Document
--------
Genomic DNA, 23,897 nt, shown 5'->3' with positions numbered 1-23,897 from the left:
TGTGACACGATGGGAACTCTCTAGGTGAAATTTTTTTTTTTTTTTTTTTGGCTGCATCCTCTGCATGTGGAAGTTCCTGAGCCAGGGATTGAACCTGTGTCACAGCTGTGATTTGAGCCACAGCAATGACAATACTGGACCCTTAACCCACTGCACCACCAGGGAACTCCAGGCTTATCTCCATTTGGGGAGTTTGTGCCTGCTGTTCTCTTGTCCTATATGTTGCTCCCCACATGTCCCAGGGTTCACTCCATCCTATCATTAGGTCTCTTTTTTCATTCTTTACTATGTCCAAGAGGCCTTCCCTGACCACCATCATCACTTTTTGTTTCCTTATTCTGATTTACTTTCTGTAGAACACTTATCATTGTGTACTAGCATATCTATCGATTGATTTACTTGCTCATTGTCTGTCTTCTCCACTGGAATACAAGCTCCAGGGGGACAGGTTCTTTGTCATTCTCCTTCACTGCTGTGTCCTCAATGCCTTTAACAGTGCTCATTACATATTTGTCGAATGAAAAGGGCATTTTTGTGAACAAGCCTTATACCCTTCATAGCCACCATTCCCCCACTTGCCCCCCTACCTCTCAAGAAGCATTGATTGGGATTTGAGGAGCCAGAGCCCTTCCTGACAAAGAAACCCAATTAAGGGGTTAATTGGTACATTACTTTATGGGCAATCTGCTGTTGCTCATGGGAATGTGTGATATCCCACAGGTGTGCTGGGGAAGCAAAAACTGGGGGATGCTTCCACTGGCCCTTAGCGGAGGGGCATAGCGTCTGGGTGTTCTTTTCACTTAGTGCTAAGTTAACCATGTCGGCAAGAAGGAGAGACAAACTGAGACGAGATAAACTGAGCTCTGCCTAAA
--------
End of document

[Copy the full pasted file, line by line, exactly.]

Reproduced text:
Genomic DNA, 23,897 nt, shown 5'->3' with positions numbered 1-23,897 from the left:
TGTGACACGATGGGAACTCTCTAGGTGAAATTTTTTTTTTTTTTTTTTTGGCTGCATCCTCTGCATGTGGAAGTTCCTGAGCCAGGGATTGAACCTGTGTCACAGCTGTGATTTGAGCCACAGCAATGACAATACTGGACCCTTAACCCACTGCACCACCAGGGAACTCCAGGCTTATCTCCATTTGGGGAGTTTGTGCCTGCTGTTCTCTTGTCCTATATGTTGCTCCCCACATGTCCCAGGGTTCACTCCATCCTATCATTAGGTCTCTTTTTTCATTCTTTACTATGTCCAAGAGGCCTTCCCTGACCACCATCATCACTTTTTGTTTCCTTATTCTGATTTACTTTCTGTAGAACACTTATCATTGTGTACTAGCATATCTATCGATTGATTTACTTGCTCATTGTCTGTCTTCTCCACTGGAATACAAGCTCCAGGGGGACAGGTTCTTTGTCATTCTCCTTCACTGCTGTGTCCTCAATGCCTTTAACAGTGCTCATTACATATTTGTCGAATGAAAAGGGCATTTTTGTGAACAAGCCTTATACCCTTCATAGCCACCATTCCCCCACTTGCCCCCCTACCTCTCAAGAAGCATTGATTGGGATTTGAGGAGCCAGAGCCCTTCCTGACAAAGAAACCCAATTAAGGGGTTAATTGGTACATTACTTTATGGGCAATCTGCTGTTGCTCATGGGAATGTGTGATATCCCACAGGTGTGCTGGGGAAGCAAAAACTGGGGGATGCTTCCACTGGCCCTTAGCGGAGGGGCATAGCGTCTGGGTGTTCTTTTCACTTAGTGCTAAGTTAACCATGTCGGCAAGAAGGAGAGACAAACTGAGACGAGATAAACTGAGCTCTGCCTAAA